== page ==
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A collaboration between the Regional Access Project (RAP) Foundation and the University of Riverside – Palm Desert Campus has once again produced a crop of dedicated graduates in its ongoing Certificate in Nonprofit Management program.

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What this means to the Coachella Valley, and the rural communities in the remote desert portions of Riverside County in particular, is more expertise for efficiently delivering the services they need.  The impacts of this relatively inconspicuous program are crucial to the mission of RAP, which is to bring services and programs to the areas which are critically underserved.  Equally important, RAP helps them to become self-sustaining.

And that requires education.  Education of boards of directors, education of executive directors and professionals who work for them, and education of volunteers.  RAP accomplishes this through its Technical Assistance Program.

Of course, the Regional Access Project Foundation provides grant funding to agencies as diverse as the FIND Food Bank, Angel View, the Well in the Desert and many more, but without the sustaining message, it would be nowhere near as successful.  You know: it’s the “give a man a fish versus teach a man to fish” concept.

And what RAP has found in this, its seventh year of collaborating with UCR Extension at the Palm Desert Campus, is that many nonprofit personnel are willing to go through the arduous 10-month program, which takes them away from their families and other activities in order to instruct them in effective nonprofit management, fundraising, communications and social media, grant proposal writing and case studies in nonprofits.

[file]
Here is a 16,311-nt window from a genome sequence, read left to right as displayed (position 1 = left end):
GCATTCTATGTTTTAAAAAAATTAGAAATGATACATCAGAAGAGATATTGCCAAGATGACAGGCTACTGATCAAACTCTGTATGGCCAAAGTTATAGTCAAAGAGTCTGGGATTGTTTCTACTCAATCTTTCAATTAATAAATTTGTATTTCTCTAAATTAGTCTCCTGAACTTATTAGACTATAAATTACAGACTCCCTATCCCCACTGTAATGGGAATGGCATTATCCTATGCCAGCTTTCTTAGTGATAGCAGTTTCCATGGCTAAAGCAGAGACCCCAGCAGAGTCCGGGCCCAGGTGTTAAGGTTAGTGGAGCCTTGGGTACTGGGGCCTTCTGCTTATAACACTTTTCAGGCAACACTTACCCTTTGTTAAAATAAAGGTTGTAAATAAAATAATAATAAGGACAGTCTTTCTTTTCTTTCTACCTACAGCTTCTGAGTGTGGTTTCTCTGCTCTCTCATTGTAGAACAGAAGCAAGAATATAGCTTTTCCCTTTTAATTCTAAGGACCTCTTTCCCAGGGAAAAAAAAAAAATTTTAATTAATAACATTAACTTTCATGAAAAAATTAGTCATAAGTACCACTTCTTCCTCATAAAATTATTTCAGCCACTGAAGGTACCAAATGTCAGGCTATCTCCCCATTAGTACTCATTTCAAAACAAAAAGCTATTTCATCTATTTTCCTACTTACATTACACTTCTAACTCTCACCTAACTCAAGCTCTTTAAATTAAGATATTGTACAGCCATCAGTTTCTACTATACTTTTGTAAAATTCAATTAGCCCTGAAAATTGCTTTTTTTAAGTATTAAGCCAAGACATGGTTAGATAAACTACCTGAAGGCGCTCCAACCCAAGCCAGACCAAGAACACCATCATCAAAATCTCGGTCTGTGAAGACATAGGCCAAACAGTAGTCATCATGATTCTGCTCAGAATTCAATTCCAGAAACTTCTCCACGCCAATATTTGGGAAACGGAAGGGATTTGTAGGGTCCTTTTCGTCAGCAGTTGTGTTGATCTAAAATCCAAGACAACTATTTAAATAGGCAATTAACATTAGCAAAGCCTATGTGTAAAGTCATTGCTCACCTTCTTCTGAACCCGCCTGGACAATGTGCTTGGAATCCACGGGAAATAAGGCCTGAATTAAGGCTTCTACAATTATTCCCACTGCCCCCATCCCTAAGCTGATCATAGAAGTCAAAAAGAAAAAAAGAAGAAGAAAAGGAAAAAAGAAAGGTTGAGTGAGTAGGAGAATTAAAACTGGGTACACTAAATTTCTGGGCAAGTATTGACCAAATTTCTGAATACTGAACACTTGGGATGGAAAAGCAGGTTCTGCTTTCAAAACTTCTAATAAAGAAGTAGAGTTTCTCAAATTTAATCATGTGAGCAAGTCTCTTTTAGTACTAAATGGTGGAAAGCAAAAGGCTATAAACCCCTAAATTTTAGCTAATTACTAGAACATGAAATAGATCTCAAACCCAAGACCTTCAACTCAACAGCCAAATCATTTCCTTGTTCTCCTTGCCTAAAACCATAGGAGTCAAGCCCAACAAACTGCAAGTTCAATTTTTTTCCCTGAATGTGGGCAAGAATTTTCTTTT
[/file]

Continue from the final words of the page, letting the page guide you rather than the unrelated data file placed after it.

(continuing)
Students commit to 140 hours of coursework over 10 months, and that doesn’t include the significant homework.  What emerges from those who stick to the program is a graduate who understands the nonprofit world in which he/she operates.

The Coachella Valley, as of Aug. 12, has 17 more effective nonprofit employees.

That’s half the good news.  The other half is that the next course starts Sept. 23 and the deadline for registering is Aug. 31.  For those willing to put in the effort, the course is worth 15 units from UCR and a chance to exercise advanced skills on behalf of their organizations.

The entire desert benefits from this annual program.  More info is available online at www.RAPFoundation.Org.

Leticia De Lara is CEO of the Regional Access Project Foundation.  You can contact her at LeticiaDeLara@rapfoundation.org.

cvHIP  Health resources in the Coachella Valley
cvHIP Health resources in the Coachella Valley

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